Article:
Review: VENOM Is Okay, but Okay Isn't Okay Anymore

We’ve been spoiled when it comes to superhero movies. Our culture has come to a point where these particular flights of fancy need to be exceptional. The superhero is our unique slice of American mythology, and we simply don’t have the patience for tales that don’t showcase our spandex gods in the brightest of lights. This is an unfair standard we’ve erected, and Venom is definitely a victim of the superhero juggernaut. Because Venom isn’t a bad movie. But, it isn’t a particularly good one either. And by today’s superhero standard, that paints it as a travesty.

While I’m not here to champion Venom as some misunderstood gem, I do think the critical reaction has been unduly harsh. It’s not hard to see why: Venom exists in this nebulous area of the Marvel universe and its outsider status doesn’t allow it the massive leeway Mickey’s Marvel movies are given. Honestly, Venom is on-par with the mediocre MCU flicks like Thor: The Dark World or The Incredible Hulk. It feels very old-fashioned in our world of formulaic quality control. That throwback structure and style isn’t a benefit to Venom, but it’s not a hindrance either. It’s just… well, okay.

The same can be said for the majority of Venom’s moving parts. The pacing? Fine. The plotting? Fine. The dialogue? Mostly fine with a few above-average and below-average standouts. So much of Venom is passable and that’s not going to cut it when compared to the competition. That’s a bummer because the things that do work in Venom are going to be overshadowed by its middling elements.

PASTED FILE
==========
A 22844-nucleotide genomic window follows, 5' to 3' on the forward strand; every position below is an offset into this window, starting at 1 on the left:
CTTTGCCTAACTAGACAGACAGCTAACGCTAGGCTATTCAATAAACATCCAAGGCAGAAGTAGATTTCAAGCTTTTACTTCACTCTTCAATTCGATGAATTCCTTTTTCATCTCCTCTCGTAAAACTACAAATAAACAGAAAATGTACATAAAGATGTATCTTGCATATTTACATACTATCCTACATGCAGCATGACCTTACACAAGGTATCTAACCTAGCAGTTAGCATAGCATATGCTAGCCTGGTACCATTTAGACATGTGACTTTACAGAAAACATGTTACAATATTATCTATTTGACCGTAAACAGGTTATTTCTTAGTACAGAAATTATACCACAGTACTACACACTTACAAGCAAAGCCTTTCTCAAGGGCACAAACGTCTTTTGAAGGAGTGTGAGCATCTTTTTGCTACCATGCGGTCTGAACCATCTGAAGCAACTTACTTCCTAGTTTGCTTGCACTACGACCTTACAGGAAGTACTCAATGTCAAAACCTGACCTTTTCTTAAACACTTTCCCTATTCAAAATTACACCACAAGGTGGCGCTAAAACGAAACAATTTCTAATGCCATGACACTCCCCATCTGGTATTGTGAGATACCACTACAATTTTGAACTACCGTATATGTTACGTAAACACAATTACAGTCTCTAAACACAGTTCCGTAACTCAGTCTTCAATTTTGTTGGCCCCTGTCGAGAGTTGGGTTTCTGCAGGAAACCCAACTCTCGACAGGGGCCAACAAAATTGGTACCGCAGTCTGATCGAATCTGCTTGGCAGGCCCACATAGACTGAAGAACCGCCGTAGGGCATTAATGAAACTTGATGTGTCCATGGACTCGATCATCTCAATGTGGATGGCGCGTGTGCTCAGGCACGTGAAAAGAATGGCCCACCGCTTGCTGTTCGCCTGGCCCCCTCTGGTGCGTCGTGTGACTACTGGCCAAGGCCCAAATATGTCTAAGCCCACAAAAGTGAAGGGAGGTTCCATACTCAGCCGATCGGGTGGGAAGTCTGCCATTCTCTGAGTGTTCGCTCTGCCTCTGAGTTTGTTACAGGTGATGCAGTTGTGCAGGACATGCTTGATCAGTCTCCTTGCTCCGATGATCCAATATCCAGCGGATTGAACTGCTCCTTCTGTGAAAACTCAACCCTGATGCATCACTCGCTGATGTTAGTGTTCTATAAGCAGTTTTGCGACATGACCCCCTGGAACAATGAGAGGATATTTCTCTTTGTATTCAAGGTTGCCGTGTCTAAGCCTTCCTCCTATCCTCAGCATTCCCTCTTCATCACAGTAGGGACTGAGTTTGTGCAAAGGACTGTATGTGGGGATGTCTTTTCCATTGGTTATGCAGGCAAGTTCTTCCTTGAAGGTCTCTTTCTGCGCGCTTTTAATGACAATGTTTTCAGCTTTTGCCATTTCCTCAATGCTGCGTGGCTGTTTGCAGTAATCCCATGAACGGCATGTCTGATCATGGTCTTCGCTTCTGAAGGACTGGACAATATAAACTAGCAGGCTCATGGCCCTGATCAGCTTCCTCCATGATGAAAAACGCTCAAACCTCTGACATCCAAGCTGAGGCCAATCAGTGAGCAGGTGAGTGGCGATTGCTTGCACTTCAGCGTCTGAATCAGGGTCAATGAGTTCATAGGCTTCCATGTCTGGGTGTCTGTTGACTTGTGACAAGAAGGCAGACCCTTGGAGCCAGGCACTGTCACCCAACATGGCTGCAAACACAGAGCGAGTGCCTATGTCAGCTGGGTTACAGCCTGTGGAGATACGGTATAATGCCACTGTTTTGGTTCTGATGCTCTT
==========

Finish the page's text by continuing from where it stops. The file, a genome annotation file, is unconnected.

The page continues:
The biggest thing that works is Tom Hardy. I can’t believe I’m saying this wither, but his performance as Eddie Brock is shockingly gonzo in a way that becomes genuinely entertaining. This isn’t a mocking appraisal; Hardy does his usual accent shtick but his bewilderment and even enjoyment of his superpowers becomes effective. It’s not monumental acting but it’s fun. And the banter between Brock and Venom has enough life in it to make you like their dynamic. Granted, there are clunky bits and awkward jokes but it never sinks the movie. For the most part, Hardy and his goopy alien pal are the best thing about Venom, and that’s how it should be. When Brock feverishly dives into a restaurant’s tank of lobsters and bites one of their heads off, I knew I could never hate this movie.

The worst aspect of Venom is the symbiote effects. They’re tolerable for most of the running time, but the climactic showdown becomes a literal pixel soup of indistinguishable goo. Coupled with an untethered camera and poor design between the battling characters, Venom builds up to a smackdown that feels like you’re tumbling through an atmosphere made of Gak. It definitely taints the ending of the film and will leave a lot of audiences on a sour, disappointing note.

Venom doesn’t measure up to our view of superhero cinema, and that’s both damning and unfortunate for a cookie cutter flick like this. It’s the kind of superhero movie aimed at 10-year-olds and not adults who ascribe mythic importance to these stories. Because of that, Venom turns out to be digestible but unappetizing. Like the head of a live lobster.